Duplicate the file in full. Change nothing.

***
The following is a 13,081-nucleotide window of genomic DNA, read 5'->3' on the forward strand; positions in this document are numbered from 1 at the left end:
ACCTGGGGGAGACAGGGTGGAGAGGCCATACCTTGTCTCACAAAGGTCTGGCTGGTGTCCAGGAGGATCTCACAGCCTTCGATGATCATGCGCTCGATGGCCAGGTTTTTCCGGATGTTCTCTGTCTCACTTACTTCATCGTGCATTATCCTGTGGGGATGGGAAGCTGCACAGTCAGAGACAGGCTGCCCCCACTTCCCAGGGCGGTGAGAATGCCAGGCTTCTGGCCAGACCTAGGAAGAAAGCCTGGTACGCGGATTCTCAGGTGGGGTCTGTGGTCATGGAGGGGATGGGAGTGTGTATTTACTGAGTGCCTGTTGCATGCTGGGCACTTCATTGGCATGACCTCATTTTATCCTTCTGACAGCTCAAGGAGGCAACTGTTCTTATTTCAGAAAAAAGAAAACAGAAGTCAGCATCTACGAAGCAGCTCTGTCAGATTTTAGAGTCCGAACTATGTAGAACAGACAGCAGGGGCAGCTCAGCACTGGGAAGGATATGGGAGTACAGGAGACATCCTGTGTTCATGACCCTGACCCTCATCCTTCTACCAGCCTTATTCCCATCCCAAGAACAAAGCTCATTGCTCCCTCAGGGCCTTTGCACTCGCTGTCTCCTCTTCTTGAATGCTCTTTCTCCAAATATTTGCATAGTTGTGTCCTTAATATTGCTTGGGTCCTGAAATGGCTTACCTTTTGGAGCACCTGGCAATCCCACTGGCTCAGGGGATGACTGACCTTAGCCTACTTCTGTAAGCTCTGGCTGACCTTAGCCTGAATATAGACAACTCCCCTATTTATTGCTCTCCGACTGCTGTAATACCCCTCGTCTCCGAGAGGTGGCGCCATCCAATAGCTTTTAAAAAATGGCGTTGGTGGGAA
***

The following is a 13,081-nucleotide window of genomic DNA, read 5'->3' on the forward strand; positions in this document are numbered from 1 at the left end:
ACCTGGGGGAGACAGGGTGGAGAGGCCATACCTTGTCTCACAAAGGTCTGGCTGGTGTCCAGGAGGATCTCACAGCCTTCGATGATCATGCGCTCGATGGCCAGGTTTTTCCGGATGTTCTCTGTCTCACTTACTTCATCGTGCATTATCCTGTGGGGATGGGAAGCTGCACAGTCAGAGACAGGCTGCCCCCACTTCCCAGGGCGGTGAGAATGCCAGGCTTCTGGCCAGACCTAGGAAGAAAGCCTGGTACGCGGATTCTCAGGTGGGGTCTGTGGTCATGGAGGGGATGGGAGTGTGTATTTACTGAGTGCCTGTTGCATGCTGGGCACTTCATTGGCATGACCTCATTTTATCCTTCTGACAGCTCAAGGAGGCAACTGTTCTTATTTCAGAAAAAAGAAAACAGAAGTCAGCATCTACGAAGCAGCTCTGTCAGATTTTAGAGTCCGAACTATGTAGAACAGACAGCAGGGGCAGCTCAGCACTGGGAAGGATATGGGAGTACAGGAGACATCCTGTGTTCATGACCCTGACCCTCATCCTTCTACCAGCCTTATTCCCATCCCAAGAACAAAGCTCATTGCTCCCTCAGGGCCTTTGCACTCGCTGTCTCCTCTTCTTGAATGCTCTTTCTCCAAATATTTGCATAGTTGTGTCCTTAATATTGCTTGGGTCCTGAAATGGCTTACCTTTTGGAGCACCTGGCAATCCCACTGGCTCAGGGGATGACTGACCTTAGCCTACTTCTGTAAGCTCTGGCTGACCTTAGCCTGAATATAGACAACTCCCCTATTTATTGCTCTCCGACTGCTGTAATACCCCTCGTCTCCGAGAGGTGGCGCCATCCAATAGCTTTTAAAAAATGGCGTTGGTGGGAA